After 13-plus years working for the same company, you find that you've collected many things.
During my time at the Deseret News, I gathered many, many tearsheets from the newspaper. This made sense during my first few years as a reporter, when the Internet was still relatively new. I needed clips of my stories as a kind of personal reference library.
However, when the time came for me to leave my job, and I discovered this treasure trove of yellowed newsprint in the drawers of various file cabinets, I decided it was time to throw most of it into the recycling bin. (My wife will tell you that I still kept far too many old clips, but I couldn't be expected to toss EVERYTHING!)
Another thing I accumulated during my years at the News was not as tangible, but it was important, nonetheless. And I wish I could have taken some of it with me.
What constituted this mystery collection? Why, sick leave, of course.
As I've mentioned before in this column, I almost never took a sick day during my first eight or nine years at the News. Mostly that's because I was fairly healthy, but on several occasions I was sick and still went to work.
I know going to work when you're ill is a bad idea, but it made sense to me at the time. I usually was part of a small team, and my absence meant another reporter or editor would have to do double-duty. I didn't want that to happen, so I'd get the best over-the-counter medicine I could find and work through the illness.
While I was more likely to take a sick day during my last few years at the News — partially because I was getting older, but I hope also because I was a bit wiser — I still didn't come close to using up all of my accumulated sick leave.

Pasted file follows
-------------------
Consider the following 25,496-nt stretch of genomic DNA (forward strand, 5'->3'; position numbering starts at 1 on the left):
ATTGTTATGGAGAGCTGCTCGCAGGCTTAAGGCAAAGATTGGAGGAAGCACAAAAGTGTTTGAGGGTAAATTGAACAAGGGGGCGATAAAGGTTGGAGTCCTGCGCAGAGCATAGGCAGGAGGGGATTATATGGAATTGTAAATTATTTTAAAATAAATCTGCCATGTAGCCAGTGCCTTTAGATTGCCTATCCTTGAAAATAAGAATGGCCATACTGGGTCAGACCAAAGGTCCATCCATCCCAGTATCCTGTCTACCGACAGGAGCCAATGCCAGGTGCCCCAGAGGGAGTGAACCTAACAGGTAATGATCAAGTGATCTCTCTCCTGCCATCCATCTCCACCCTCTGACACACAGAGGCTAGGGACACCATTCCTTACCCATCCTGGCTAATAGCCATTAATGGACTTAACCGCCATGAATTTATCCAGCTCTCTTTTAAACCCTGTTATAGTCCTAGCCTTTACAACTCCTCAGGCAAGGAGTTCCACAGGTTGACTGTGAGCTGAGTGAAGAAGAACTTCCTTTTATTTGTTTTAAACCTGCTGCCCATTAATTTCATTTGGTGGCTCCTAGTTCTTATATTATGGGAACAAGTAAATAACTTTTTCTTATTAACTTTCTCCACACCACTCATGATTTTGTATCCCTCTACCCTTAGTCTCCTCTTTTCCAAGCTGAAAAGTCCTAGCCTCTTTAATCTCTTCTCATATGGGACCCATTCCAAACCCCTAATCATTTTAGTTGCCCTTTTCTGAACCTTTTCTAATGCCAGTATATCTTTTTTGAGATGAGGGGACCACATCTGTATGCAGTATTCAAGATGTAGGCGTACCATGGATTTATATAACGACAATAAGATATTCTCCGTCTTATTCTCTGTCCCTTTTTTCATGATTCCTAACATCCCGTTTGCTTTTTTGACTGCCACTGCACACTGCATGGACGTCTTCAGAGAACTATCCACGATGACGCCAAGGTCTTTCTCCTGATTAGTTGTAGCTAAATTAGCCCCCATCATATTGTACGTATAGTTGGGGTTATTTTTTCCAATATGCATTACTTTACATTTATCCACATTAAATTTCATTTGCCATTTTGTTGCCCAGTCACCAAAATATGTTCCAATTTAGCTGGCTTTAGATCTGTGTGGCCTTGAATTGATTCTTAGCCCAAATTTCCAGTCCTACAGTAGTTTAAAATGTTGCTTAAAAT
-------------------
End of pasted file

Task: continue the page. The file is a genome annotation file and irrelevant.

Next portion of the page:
In fact, when I left my deseretnews.com job in September, I had more than 500 hours of sick leave available. Five hundred hours. That's more than 12 workweeks, or three months.
I hoped I would never need that much sick leave, but it was nice to know it was there. It was like a security blanket. I knew that if I ever did get sick — like the year I missed the entire week of Christmas with pneumonia — I didn't have to worry about taking unpaid days off or trying to come up with some other arrangement with my employers.
But then I moved on to my new job, and I left that security blanket behind.
While I was sorry to leave all of that unused sick time on the books — I guess I'll just consider it a donation to my old workplace — it didn't bother me that much. I knew I would soon start accumulating paid time off at my new job, and I didn't anticipate taking many vacation or sick days during my first few months.
Then the unexpected occurred. We found out last month that my dad has stage II kidney cancer. Next week — just a few days before Thanksgiving — he'll be in the hospital having one of his kidneys removed.
I want to be there to support him, my mom and my sister, so I decided to take some time off and go back home.
And then I remembered that I don't have that security blanket anymore.
I wasn't sure how my supervisor would react to a request for time off. After all, I've been on the job for less than three months. I feel like I've been working hard, and I'm starting to get the hang of things. However, I haven't been there long enough to earn any special treatment. I wouldn't have blamed them for saying I couldn't go.
Fortunately, I work for and with great people who were very understanding of my situation. As a result, I've got my plane ticket, and I will be able to take the time I need to be there for my dad. I feel truly blessed to have this opportunity, even though my security blanket is gone.
Working through this challenge has me wondering whether I'm just extremely lucky to work for the company I do, or whether any business would react the same way. What do you think? Have you ever faced a situation like this? What did you do? How did your employer react?
I'll share some of your stories in a future column.
Meanwhile, I'm busy stitching together a new security blanket of sick leave, one hour at a time. Too bad I can't make it out of old newspaper clippings.